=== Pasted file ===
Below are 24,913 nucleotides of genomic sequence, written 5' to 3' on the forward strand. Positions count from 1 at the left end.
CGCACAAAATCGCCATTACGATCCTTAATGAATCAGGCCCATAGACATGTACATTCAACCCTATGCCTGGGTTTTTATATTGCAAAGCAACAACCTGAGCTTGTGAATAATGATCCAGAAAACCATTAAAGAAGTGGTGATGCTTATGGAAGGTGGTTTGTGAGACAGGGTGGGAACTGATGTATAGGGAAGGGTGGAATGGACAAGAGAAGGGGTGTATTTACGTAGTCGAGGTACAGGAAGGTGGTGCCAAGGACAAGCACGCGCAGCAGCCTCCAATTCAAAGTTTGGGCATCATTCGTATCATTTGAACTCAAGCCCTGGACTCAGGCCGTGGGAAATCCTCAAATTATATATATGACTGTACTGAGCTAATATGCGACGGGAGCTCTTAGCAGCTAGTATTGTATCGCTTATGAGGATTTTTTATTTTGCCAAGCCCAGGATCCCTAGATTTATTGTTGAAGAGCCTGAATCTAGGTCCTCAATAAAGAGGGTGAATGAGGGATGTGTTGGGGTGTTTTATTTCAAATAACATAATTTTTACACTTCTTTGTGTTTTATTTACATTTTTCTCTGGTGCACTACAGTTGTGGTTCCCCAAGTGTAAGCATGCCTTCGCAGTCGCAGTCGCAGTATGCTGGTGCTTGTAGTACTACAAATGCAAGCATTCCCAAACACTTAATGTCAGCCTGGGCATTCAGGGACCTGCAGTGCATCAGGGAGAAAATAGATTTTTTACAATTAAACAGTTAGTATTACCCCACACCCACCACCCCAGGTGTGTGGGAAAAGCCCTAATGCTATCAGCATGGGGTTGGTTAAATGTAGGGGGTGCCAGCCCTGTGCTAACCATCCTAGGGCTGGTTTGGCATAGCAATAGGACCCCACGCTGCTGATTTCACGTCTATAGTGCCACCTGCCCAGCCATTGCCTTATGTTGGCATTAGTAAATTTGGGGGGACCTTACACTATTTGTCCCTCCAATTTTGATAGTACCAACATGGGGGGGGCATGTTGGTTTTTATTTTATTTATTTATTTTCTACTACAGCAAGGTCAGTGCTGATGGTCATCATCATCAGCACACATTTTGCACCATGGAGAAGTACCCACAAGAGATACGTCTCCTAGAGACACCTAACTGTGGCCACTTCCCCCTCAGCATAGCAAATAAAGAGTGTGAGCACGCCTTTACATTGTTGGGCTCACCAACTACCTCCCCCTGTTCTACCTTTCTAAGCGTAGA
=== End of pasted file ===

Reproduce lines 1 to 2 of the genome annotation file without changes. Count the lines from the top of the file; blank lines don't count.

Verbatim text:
Below are 24,913 nucleotides of genomic sequence, written 5' to 3' on the forward strand. Positions count from 1 at the left end.
CGCACAAAATCGCCATTACGATCCTTAATGAATCAGGCCCATAGACATGTACATTCAACCCTATGCCTGGGTTTTTATATTGCAAAGCAACAACCTGAGCTTGTGAATAATGATCCAGAAAACCATTAAAGAAGTGGTGATGCTTATGGAAGGTGGTTTGTGAGACAGGGTGGGAACTGATGTATAGGGAAGGGTGGAATGGACAAGAGAAGGGGTGTATTTACGTAGTCGAGGTACAGGAAGGTGGTGCCAAGGACAAGCACGCGCAGCAGCCTCCAATTCAAAGTTTGGGCATCATTCGTATCATTTGAACTCAAGCCCTGGACTCAGGCCGTGGGAAATCCTCAAATTATATATATGACTGTACTGAGCTAATATGCGACGGGAGCTCTTAGCAGCTAGTATTGTATCGCTTATGAGGATTTTTTATTTTGCCAAGCCCAGGATCCCTAGATTTATTGTTGAAGAGCCTGAATCTAGGTCCTCAATAAAGAGGGTGAATGAGGGATGTGTTGGGGTGTTTTATTTCAAATAACATAATTTTTACACTTCTTTGTGTTTTATTTACATTTTTCTCTGGTGCACTACAGTTGTGGTTCCCCAAGTGTAAGCATGCCTTCGCAGTCGCAGTCGCAGTATGCTGGTGCTTGTAGTACTACAAATGCAAGCATTCCCAAACACTTAATGTCAGCCTGGGCATTCAGGGACCTGCAGTGCATCAGGGAGAAAATAGATTTTTTACAATTAAACAGTTAGTATTACCCCACACCCACCACCCCAGGTGTGTGGGAAAAGCCCTAATGCTATCAGCATGGGGTTGGTTAAATGTAGGGGGTGCCAGCCCTGTGCTAACCATCCTAGGGCTGGTTTGGCATAGCAATAGGACCCCACGCTGCTGATTTCACGTCTATAGTGCCACCTGCCCAGCCATTGCCTTATGTTGGCATTAGTAAATTTGGGGGGACCTTACACTATTTGTCCCTCCAATTTTGATAGTACCAACATGGGGGGGGCATGTTGGTTTTTATTTTATTTATTTATTTTCTACTACAGCAAGGTCAGTGCTGATGGTCATCATCATCAGCACACATTTTGCACCATGGAGAAGTACCCACAAGAGATACGTCTCCTAGAGACACCTAACTGTGGCCACTTCCCCCTCAGCATAGCAAATAAAGAGTGTGAGCACGCCTTTACATTGTTGGGCTCACCAACTACCTCCCCCTGTTCTACCTTTCTAAGCGTAGA